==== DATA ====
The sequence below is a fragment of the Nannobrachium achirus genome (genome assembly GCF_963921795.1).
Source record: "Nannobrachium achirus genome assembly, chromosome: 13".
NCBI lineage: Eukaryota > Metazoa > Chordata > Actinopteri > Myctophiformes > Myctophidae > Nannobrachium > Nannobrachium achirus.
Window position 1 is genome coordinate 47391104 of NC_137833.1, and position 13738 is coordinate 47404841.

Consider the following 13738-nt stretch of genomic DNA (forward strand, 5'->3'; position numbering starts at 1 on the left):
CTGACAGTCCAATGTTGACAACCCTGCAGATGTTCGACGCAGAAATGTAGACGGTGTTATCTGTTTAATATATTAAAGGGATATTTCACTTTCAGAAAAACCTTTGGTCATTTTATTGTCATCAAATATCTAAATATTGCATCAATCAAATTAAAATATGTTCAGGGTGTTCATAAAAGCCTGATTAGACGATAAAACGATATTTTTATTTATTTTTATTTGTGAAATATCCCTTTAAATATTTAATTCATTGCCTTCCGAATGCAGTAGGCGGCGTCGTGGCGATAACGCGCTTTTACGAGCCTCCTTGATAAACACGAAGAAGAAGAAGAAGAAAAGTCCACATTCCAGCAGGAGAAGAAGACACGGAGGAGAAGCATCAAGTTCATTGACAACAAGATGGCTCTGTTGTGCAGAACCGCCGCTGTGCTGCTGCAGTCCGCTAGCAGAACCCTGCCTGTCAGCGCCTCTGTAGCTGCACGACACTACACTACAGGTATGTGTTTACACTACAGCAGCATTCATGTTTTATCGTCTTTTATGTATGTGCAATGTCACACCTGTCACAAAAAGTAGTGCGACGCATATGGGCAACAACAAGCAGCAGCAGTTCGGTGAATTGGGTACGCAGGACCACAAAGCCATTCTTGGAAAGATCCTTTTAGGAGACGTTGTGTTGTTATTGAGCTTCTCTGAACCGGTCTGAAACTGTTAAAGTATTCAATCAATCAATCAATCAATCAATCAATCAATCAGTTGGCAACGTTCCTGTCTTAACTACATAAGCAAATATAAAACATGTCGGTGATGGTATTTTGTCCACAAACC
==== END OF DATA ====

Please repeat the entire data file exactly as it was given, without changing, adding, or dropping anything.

The sequence below is a fragment of the Nannobrachium achirus genome (genome assembly GCF_963921795.1).
Source record: "Nannobrachium achirus genome assembly, chromosome: 13".
NCBI lineage: Eukaryota > Metazoa > Chordata > Actinopteri > Myctophiformes > Myctophidae > Nannobrachium > Nannobrachium achirus.
Window position 1 is genome coordinate 47391104 of NC_137833.1, and position 13738 is coordinate 47404841.

Consider the following 13738-nt stretch of genomic DNA (forward strand, 5'->3'; position numbering starts at 1 on the left):
CTGACAGTCCAATGTTGACAACCCTGCAGATGTTCGACGCAGAAATGTAGACGGTGTTATCTGTTTAATATATTAAAGGGATATTTCACTTTCAGAAAAACCTTTGGTCATTTTATTGTCATCAAATATCTAAATATTGCATCAATCAAATTAAAATATGTTCAGGGTGTTCATAAAAGCCTGATTAGACGATAAAACGATATTTTTATTTATTTTTATTTGTGAAATATCCCTTTAAATATTTAATTCATTGCCTTCCGAATGCAGTAGGCGGCGTCGTGGCGATAACGCGCTTTTACGAGCCTCCTTGATAAACACGAAGAAGAAGAAGAAGAAAAGTCCACATTCCAGCAGGAGAAGAAGACACGGAGGAGAAGCATCAAGTTCATTGACAACAAGATGGCTCTGTTGTGCAGAACCGCCGCTGTGCTGCTGCAGTCCGCTAGCAGAACCCTGCCTGTCAGCGCCTCTGTAGCTGCACGACACTACACTACAGGTATGTGTTTACACTACAGCAGCATTCATGTTTTATCGTCTTTTATGTATGTGCAATGTCACACCTGTCACAAAAAGTAGTGCGACGCATATGGGCAACAACAAGCAGCAGCAGTTCGGTGAATTGGGTACGCAGGACCACAAAGCCATTCTTGGAAAGATCCTTTTAGGAGACGTTGTGTTGTTATTGAGCTTCTCTGAACCGGTCTGAAACTGTTAAAGTATTCAATCAATCAATCAATCAATCAATCAATCAATCAGTTGGCAACGTTCCTGTCTTAACTACATAAGCAAATATAAAACATGTCGGTGATGGTATTTTGTCCACAAACC